They barred Ron Paul and other Libertarians and Conservatives from speaking because they would be seen as "too extreme".
      (1 vote)
  • duskpin ultimate style avatar for user UnrealDreamer989
    If any parties other than Democrats or Republicans get large enough, do they go through Primaries and Caucuses?
    (4 votes)
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    • mr pink red style avatar for user Robert H
      Many smaller parties are already required to do so in some states. What you may not be aware of the ballots in closed primaries, but they often exist. A Green Party ballot, for example, is usually available (in Illinois) but you must specifically request the ballot. Most parties also hold conventions. Generally speaking, each registered party in a particular state must follow the same set of rules.
      (5 votes)
  • piceratops ultimate style avatar for user Robert G.
    Will the state still have a primary/caucus if there is only one canidate for the party?
    (5 votes)
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    • male robot donald style avatar for user Jonathan
      That doesn't happen. If there was ever one guy running (assuming he is not incumbent) others would definitely join because it is easier to win in a small pool. It is also very good for the party to always have more people running because the competition helps strengthen the candidates for when they run in the general elections...
      (3 votes)
  • orange juice squid orange style avatar for user Alexander C. Arzadon
    Do you think that the primaries should open primaries rather than closed? This increases fairness to third party politicians
    (4 votes)
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    • old spice man green style avatar for user Alf Lyle
      Paraphrasing Wikipedia:
      Arrow’s impossibility theorem states that, when voters have three or more distinct alternatives, no rank order voting system can convert the ranked preferences of individuals into a community-wide consensus while also meeting three [very reasonable sounding] fairness criteria.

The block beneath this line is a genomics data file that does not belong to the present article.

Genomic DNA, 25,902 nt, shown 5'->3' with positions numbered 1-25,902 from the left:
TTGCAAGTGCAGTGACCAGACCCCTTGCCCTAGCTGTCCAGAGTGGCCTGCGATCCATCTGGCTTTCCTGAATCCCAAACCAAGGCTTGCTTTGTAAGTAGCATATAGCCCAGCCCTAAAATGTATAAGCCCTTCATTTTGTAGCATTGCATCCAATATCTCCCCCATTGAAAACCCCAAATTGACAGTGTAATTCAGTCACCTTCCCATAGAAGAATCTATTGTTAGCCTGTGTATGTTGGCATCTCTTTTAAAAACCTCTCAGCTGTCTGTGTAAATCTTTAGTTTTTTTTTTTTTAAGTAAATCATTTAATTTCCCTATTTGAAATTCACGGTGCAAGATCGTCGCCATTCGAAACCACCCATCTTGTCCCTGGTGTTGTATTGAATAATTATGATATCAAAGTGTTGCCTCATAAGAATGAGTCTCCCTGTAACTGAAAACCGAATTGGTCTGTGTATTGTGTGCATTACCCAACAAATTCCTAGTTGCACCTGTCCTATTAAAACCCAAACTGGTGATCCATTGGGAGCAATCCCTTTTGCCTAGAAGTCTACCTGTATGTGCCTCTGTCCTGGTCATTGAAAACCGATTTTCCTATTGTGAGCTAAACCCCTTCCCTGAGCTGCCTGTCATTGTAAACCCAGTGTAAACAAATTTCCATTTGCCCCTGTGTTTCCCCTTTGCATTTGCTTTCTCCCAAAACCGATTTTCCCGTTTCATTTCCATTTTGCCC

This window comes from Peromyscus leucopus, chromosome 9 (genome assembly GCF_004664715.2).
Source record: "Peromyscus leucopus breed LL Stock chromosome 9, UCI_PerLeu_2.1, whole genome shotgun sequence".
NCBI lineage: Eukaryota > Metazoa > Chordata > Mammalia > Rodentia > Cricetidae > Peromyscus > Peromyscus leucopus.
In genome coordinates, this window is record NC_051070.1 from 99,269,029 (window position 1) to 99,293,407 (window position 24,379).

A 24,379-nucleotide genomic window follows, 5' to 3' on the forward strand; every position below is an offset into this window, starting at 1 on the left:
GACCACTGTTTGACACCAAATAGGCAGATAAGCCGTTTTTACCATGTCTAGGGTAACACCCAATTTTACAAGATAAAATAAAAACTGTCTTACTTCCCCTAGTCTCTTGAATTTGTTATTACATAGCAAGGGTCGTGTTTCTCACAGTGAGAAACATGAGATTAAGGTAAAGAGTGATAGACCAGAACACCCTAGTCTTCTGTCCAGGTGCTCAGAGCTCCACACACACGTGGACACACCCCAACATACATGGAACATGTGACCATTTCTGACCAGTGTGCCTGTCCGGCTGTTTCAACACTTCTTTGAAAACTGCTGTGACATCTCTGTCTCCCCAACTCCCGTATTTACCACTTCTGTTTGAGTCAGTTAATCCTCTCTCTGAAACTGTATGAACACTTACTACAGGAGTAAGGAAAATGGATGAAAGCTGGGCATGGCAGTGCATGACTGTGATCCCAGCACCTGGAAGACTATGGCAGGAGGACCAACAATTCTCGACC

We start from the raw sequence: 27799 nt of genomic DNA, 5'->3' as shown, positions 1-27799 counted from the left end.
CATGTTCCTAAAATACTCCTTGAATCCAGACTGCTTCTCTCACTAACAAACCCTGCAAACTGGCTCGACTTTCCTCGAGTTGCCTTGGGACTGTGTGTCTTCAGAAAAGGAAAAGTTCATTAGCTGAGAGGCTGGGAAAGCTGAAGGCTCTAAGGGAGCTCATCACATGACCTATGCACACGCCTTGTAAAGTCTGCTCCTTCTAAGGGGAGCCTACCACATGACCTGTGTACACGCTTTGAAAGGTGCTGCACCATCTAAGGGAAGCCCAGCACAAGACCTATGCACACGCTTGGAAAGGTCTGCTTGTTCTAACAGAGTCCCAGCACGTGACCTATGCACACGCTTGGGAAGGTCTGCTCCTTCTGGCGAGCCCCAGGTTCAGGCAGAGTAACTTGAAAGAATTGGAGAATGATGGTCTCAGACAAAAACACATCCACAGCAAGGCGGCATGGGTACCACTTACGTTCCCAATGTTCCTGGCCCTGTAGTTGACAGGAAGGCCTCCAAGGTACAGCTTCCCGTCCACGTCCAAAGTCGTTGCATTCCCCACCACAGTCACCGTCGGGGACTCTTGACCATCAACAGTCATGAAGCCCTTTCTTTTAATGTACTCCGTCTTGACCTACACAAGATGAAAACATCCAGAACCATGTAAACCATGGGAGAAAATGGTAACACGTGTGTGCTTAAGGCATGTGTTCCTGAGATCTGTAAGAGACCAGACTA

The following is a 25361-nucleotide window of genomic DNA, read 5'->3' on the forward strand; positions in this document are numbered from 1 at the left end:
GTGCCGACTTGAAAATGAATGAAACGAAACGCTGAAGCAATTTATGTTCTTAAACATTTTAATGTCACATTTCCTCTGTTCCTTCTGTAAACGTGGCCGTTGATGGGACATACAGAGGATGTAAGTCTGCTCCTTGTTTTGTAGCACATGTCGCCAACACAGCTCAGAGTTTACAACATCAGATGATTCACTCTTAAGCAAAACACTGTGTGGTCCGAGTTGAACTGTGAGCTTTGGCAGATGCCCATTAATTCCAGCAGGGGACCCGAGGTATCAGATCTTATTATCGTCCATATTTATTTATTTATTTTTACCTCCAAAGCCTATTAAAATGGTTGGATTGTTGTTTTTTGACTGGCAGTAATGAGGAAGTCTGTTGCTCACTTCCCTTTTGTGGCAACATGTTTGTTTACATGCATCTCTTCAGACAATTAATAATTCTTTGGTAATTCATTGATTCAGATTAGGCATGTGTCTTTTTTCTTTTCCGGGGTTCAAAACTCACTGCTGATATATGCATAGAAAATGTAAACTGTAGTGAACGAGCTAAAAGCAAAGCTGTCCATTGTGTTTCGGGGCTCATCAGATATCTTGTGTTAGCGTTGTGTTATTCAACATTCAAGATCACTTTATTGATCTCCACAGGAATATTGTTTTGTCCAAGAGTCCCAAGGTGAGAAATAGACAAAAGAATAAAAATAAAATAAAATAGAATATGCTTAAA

Here’s the link:

      So your third party candidate puts you into the realm where Arrow’s (a man’s name) Theorem applies, where trying to “fairly” pick a winner isn’t possible.
      (5 votes)
  • hopper cool style avatar for user Jonathon Banks
    What is debt?
    (0 votes)
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    • male robot hal style avatar for user Andrew M
      I am going to assume, since, this is posted in a section about politics, that you mean what is the national debt, and what is the budget deficit.

      The national debt is the grand total of all the money that the US government has borrowed to cover the shortfall between what it takes in in taxes and what it spends on all the various things it does.

      The deficit is the amount EACH YEAR by which the government's expenditures exceed what it takes in. So each year, the deficit gets added to the debt, and the debt increases.

      The opposite of a deficit would be a surplus, and the government had a surplus then it would use that to start to reduce the debt.
      (3 votes)
  • purple pi purple style avatar for user Sarah Nema
    At ; how is the number of delegates per state determined? Also, how are the delegates chosen?
    (3 votes)
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  • piceratops ultimate style avatar for user Susan Jaracz
    At , how does a state decide if it does a primary or a caucus?
    (3 votes)
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    • piceratops seed style avatar for user Jarum
      Great question.
      The short answer is that before an election, each political party will choose how it is going to select its candidate within each state.
      It's actually somewhat complicated partly because the process isn't outlined in the US Constitution. One thing to remember is that the political party is choosing its candidate for president within the state. That means that each political party has their own rules within each state for choosing a candidate (like I said, it can get complicated). Basically what the Democratic party does in New Hampshire doesn't have to do what the Republican party does in New Hampshire. It also means that what one party does in Iowa doesn't have to be the same thing they do in Florida.